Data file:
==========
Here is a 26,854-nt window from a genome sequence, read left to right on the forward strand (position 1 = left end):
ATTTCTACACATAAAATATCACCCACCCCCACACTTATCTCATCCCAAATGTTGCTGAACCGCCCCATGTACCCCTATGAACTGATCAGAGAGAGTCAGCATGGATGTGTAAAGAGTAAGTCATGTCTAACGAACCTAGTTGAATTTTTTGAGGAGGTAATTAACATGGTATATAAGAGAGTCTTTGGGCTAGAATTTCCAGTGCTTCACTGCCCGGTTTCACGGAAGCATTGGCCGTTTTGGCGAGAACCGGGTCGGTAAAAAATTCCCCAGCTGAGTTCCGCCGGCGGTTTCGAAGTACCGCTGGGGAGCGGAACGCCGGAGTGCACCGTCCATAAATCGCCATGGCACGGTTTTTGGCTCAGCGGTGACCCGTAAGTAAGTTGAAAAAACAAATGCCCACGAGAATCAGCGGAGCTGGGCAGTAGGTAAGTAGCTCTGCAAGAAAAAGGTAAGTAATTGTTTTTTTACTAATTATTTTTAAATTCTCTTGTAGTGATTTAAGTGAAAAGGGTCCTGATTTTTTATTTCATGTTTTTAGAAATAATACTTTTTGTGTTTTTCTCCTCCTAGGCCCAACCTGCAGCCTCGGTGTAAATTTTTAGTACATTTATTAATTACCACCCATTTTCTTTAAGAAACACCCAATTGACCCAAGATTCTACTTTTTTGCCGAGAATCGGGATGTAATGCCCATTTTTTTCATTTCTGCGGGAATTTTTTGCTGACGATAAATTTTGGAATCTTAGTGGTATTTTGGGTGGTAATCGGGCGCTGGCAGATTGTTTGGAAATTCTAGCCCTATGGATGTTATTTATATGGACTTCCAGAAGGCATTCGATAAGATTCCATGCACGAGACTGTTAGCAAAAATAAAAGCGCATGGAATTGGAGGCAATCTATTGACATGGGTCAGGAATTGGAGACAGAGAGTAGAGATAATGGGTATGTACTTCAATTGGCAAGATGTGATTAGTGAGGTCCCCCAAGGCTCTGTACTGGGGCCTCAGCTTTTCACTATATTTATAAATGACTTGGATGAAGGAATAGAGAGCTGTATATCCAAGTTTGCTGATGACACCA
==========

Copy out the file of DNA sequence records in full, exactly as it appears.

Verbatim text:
Here is a 26,854-nt window from a genome sequence, read left to right on the forward strand (position 1 = left end):
ATTTCTACACATAAAATATCACCCACCCCCACACTTATCTCATCCCAAATGTTGCTGAACCGCCCCATGTACCCCTATGAACTGATCAGAGAGAGTCAGCATGGATGTGTAAAGAGTAAGTCATGTCTAACGAACCTAGTTGAATTTTTTGAGGAGGTAATTAACATGGTATATAAGAGAGTCTTTGGGCTAGAATTTCCAGTGCTTCACTGCCCGGTTTCACGGAAGCATTGGCCGTTTTGGCGAGAACCGGGTCGGTAAAAAATTCCCCAGCTGAGTTCCGCCGGCGGTTTCGAAGTACCGCTGGGGAGCGGAACGCCGGAGTGCACCGTCCATAAATCGCCATGGCACGGTTTTTGGCTCAGCGGTGACCCGTAAGTAAGTTGAAAAAACAAATGCCCACGAGAATCAGCGGAGCTGGGCAGTAGGTAAGTAGCTCTGCAAGAAAAAGGTAAGTAATTGTTTTTTTACTAATTATTTTTAAATTCTCTTGTAGTGATTTAAGTGAAAAGGGTCCTGATTTTTTATTTCATGTTTTTAGAAATAATACTTTTTGTGTTTTTCTCCTCCTAGGCCCAACCTGCAGCCTCGGTGTAAATTTTTAGTACATTTATTAATTACCACCCATTTTCTTTAAGAAACACCCAATTGACCCAAGATTCTACTTTTTTGCCGAGAATCGGGATGTAATGCCCATTTTTTTCATTTCTGCGGGAATTTTTTGCTGACGATAAATTTTGGAATCTTAGTGGTATTTTGGGTGGTAATCGGGCGCTGGCAGATTGTTTGGAAATTCTAGCCCTATGGATGTTATTTATATGGACTTCCAGAAGGCATTCGATAAGATTCCATGCACGAGACTGTTAGCAAAAATAAAAGCGCATGGAATTGGAGGCAATCTATTGACATGGGTCAGGAATTGGAGACAGAGAGTAGAGATAATGGGTATGTACTTCAATTGGCAAGATGTGATTAGTGAGGTCCCCCAAGGCTCTGTACTGGGGCCTCAGCTTTTCACTATATTTATAAATGACTTGGATGAAGGAATAGAGAGCTGTATATCCAAGTTTGCTGATGACACCA